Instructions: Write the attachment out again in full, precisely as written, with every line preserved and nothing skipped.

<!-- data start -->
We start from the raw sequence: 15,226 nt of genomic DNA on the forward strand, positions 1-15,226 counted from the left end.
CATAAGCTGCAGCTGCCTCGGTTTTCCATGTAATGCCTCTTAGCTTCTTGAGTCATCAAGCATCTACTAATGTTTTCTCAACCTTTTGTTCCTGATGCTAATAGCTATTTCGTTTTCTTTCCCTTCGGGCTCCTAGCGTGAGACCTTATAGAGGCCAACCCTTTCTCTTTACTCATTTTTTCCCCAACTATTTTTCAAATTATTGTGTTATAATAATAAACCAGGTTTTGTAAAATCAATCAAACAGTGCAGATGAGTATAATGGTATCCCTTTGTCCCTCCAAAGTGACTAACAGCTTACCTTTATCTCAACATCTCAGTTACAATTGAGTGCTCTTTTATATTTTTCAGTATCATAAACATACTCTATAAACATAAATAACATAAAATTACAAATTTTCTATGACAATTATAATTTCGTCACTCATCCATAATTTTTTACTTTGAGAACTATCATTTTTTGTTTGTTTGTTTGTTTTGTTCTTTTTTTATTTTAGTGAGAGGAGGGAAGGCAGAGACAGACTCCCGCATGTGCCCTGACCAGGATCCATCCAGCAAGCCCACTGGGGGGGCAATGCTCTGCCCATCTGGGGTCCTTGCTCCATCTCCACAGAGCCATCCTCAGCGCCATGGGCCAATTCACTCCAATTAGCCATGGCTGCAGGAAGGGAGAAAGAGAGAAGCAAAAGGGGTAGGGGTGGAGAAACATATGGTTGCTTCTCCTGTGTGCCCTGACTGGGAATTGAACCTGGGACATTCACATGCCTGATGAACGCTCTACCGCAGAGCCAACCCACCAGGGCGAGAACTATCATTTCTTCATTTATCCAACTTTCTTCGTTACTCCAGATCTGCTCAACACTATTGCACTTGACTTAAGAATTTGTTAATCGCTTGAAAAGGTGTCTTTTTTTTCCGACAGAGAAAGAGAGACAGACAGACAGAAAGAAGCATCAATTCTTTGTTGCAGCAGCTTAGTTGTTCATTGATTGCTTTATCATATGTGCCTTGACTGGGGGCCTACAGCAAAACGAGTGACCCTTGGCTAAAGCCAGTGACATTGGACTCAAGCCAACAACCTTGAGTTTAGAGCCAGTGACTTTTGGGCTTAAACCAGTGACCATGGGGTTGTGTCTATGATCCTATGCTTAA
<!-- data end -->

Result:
We start from the raw sequence: 15,226 nt of genomic DNA on the forward strand, positions 1-15,226 counted from the left end.
CATAAGCTGCAGCTGCCTCGGTTTTCCATGTAATGCCTCTTAGCTTCTTGAGTCATCAAGCATCTACTAATGTTTTCTCAACCTTTTGTTCCTGATGCTAATAGCTATTTCGTTTTCTTTCCCTTCGGGCTCCTAGCGTGAGACCTTATAGAGGCCAACCCTTTCTCTTTACTCATTTTTTCCCCAACTATTTTTCAAATTATTGTGTTATAATAATAAACCAGGTTTTGTAAAATCAATCAAACAGTGCAGATGAGTATAATGGTATCCCTTTGTCCCTCCAAAGTGACTAACAGCTTACCTTTATCTCAACATCTCAGTTACAATTGAGTGCTCTTTTATATTTTTCAGTATCATAAACATACTCTATAAACATAAATAACATAAAATTACAAATTTTCTATGACAATTATAATTTCGTCACTCATCCATAATTTTTTACTTTGAGAACTATCATTTTTTGTTTGTTTGTTTGTTTTGTTCTTTTTTTATTTTAGTGAGAGGAGGGAAGGCAGAGACAGACTCCCGCATGTGCCCTGACCAGGATCCATCCAGCAAGCCCACTGGGGGGGCAATGCTCTGCCCATCTGGGGTCCTTGCTCCATCTCCACAGAGCCATCCTCAGCGCCATGGGCCAATTCACTCCAATTAGCCATGGCTGCAGGAAGGGAGAAAGAGAGAAGCAAAAGGGGTAGGGGTGGAGAAACATATGGTTGCTTCTCCTGTGTGCCCTGACTGGGAATTGAACCTGGGACATTCACATGCCTGATGAACGCTCTACCGCAGAGCCAACCCACCAGGGCGAGAACTATCATTTCTTCATTTATCCAACTTTCTTCGTTACTCCAGATCTGCTCAACACTATTGCACTTGACTTAAGAATTTGTTAATCGCTTGAAAAGGTGTCTTTTTTTTCCGACAGAGAAAGAGAGACAGACAGACAGAAAGAAGCATCAATTCTTTGTTGCAGCAGCTTAGTTGTTCATTGATTGCTTTATCATATGTGCCTTGACTGGGGGCCTACAGCAAAACGAGTGACCCTTGGCTAAAGCCAGTGACATTGGACTCAAGCCAACAACCTTGAGTTTAGAGCCAGTGACTTTTGGGCTTAAACCAGTGACCATGGGGTTGTGTCTATGATCCTATGCTTAA